It takes a lot of patience trying to understand what a young child is trying to communicate because their language skills are not yet developed. Hence, their pronunciation of words may still be unclear…
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Reflections of what happened in early childhood center of early childhood education in NZ
He flipped through his own portfolio and when he found what he was searching for, he called out “Sydney!” Finally I got what he said. He was trying to tell me that he drew a picture of his sister Sydney and was saying that she is tall. Analyse It takes a lot of patience trying to understand what a young child is trying to communicate because their language skills are not yet developed. Hence, their pronunciation of words may still be unclear. Failing to understand what a child is trying to say may sometimes make them frustrated and altogether stop attempting to communicate. I was so conscious of this when I was talking to L and was worried that my inability to understand him might result in negative consequences. I am aware that patience and sensitivity are important professional responsibilities for a qualified teacher to have to support the development of children’s language and communication skills. Theories In the Teachers’ Council Fit to be a Teacher criteria, there is an item that applied to the anecdote I just had with L.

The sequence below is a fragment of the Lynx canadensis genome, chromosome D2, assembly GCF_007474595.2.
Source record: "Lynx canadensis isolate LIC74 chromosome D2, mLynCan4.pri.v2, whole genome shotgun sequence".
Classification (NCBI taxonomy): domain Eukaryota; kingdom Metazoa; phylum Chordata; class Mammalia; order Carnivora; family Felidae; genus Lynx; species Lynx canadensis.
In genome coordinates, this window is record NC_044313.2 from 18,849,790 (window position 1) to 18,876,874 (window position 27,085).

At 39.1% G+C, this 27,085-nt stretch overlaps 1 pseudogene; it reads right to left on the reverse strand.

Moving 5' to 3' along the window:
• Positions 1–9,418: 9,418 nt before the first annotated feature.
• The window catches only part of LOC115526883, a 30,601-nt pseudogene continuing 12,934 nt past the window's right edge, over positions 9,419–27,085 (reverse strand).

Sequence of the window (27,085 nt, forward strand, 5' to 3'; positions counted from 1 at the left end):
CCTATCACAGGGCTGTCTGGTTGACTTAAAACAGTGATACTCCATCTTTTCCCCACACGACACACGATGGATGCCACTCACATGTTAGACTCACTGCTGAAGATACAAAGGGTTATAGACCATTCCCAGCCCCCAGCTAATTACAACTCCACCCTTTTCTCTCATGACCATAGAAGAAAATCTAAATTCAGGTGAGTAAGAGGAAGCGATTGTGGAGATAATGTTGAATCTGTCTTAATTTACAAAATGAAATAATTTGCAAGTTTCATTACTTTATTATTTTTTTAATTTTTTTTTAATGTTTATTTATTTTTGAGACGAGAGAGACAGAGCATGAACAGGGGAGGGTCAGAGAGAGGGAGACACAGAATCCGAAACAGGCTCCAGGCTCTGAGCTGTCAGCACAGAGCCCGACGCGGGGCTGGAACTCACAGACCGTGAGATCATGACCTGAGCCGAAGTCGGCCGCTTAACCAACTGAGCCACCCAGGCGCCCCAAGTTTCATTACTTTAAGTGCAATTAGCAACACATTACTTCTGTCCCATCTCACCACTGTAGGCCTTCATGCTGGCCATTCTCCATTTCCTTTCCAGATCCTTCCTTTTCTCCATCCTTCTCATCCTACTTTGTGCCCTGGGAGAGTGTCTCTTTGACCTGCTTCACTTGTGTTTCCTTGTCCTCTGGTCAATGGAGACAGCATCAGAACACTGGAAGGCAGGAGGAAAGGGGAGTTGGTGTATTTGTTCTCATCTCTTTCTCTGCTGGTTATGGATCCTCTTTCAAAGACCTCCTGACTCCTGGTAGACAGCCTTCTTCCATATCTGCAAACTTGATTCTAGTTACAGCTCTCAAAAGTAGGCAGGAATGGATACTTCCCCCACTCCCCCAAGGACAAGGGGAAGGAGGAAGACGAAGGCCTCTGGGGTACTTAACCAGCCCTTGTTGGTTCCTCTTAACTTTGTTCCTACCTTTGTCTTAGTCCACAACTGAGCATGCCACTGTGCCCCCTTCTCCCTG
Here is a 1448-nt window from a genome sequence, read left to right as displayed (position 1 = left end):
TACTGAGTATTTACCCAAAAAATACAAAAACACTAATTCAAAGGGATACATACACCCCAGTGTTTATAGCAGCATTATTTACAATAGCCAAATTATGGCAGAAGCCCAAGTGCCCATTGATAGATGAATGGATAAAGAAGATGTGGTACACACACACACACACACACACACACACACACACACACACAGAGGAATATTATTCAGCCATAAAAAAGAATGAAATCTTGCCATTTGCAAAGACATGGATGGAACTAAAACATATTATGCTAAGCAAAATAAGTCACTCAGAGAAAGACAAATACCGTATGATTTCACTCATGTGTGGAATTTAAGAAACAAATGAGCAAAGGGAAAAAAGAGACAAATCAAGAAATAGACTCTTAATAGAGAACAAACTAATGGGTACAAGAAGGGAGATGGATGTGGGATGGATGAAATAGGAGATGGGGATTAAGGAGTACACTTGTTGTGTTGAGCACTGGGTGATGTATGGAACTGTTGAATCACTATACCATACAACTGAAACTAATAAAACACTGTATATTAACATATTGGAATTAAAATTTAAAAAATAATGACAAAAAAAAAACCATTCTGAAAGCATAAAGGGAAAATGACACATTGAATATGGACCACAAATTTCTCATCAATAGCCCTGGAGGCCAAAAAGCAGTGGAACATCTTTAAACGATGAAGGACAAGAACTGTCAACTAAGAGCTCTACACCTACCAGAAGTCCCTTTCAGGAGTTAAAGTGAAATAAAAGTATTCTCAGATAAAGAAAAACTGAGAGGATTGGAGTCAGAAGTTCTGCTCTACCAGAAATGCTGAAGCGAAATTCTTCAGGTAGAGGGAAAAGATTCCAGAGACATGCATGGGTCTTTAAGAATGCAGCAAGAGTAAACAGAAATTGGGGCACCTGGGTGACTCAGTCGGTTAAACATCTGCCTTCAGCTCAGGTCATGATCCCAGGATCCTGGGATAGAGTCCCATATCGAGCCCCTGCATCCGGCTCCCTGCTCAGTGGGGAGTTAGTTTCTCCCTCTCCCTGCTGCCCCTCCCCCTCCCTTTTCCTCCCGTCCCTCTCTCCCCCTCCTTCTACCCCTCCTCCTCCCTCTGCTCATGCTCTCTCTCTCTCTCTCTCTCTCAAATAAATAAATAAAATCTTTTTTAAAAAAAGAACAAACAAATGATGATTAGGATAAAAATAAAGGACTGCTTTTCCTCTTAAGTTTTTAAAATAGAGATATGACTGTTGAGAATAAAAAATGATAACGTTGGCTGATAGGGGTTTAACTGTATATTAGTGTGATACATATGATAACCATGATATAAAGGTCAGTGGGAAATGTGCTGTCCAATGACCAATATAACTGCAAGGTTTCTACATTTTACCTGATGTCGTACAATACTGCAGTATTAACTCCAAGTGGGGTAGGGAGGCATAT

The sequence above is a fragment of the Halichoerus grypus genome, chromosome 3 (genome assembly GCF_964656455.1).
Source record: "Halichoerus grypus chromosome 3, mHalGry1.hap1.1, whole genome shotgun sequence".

A teacher will interact with learners (students),and should at all times maintain high standards of sensitivity and compassion, to recognise and respect others as individuals and to care for the learning of those who are disadvantaged and those with learning difficulties (The Teachers Council "Fit to be a teacher" criteria ) ) Children use language for many purposes (Otto, 2010) such as telling stories that may be real from their own experiences, or contrived from their imaginations; directing stories; expressing pride; obtaining help when needed; sharing experiences in varied social settings; and developing conversational skills. However, teachers should be more patient with toddlers who are still developing their language skills and may have difficulty in doing so. Dismissing them from their attempts at communication will discourage them from trying again, but showing encouragement by giving one’s full attention will motivate them to find more ways to communicate their ideas. It is essential that toddlers get to be engaged in conversations no matter how little they may say. Piaget and Vygotsky, key people in the study of language and thought, believe that development will not take place unless children engage in rich, meaningful conversations with others. In doing so, they internalize language to more complex thinking (Neuman & Roskos, 1993). Act I have to always keep in mind that every child has the right to be heard. With toddlers who are in the process of developing their language skills and identities, they need more patience in being understood. I will encourage them to speak by giving them my full attention, looking for non-verbal cues to help me understand what they are trying to communicate. When they are successful in expressing their ideas, I shall gladly praise them to show that their attempt at communication was appreciated and considered a success, worthy to be celebrated. References Neuman, S. B., & Roskos, K. A. (1993) Language and literacy learning in the early years: An integrated approach, Harcourt Brace Jovanovich, Fort Worth, TX, pp. 27-31, 34-61. Otto, B. (2010). Language development in early childhood (3rd edition). Upper Saddle River, NJ: Pearson. The Teachers Council "Fit to be a teacher" criteria, Retrieved on May 20, 2011 from http://kiyaana.co.nz/Teachers%20Council%20Fit%20to%20be%20a%2
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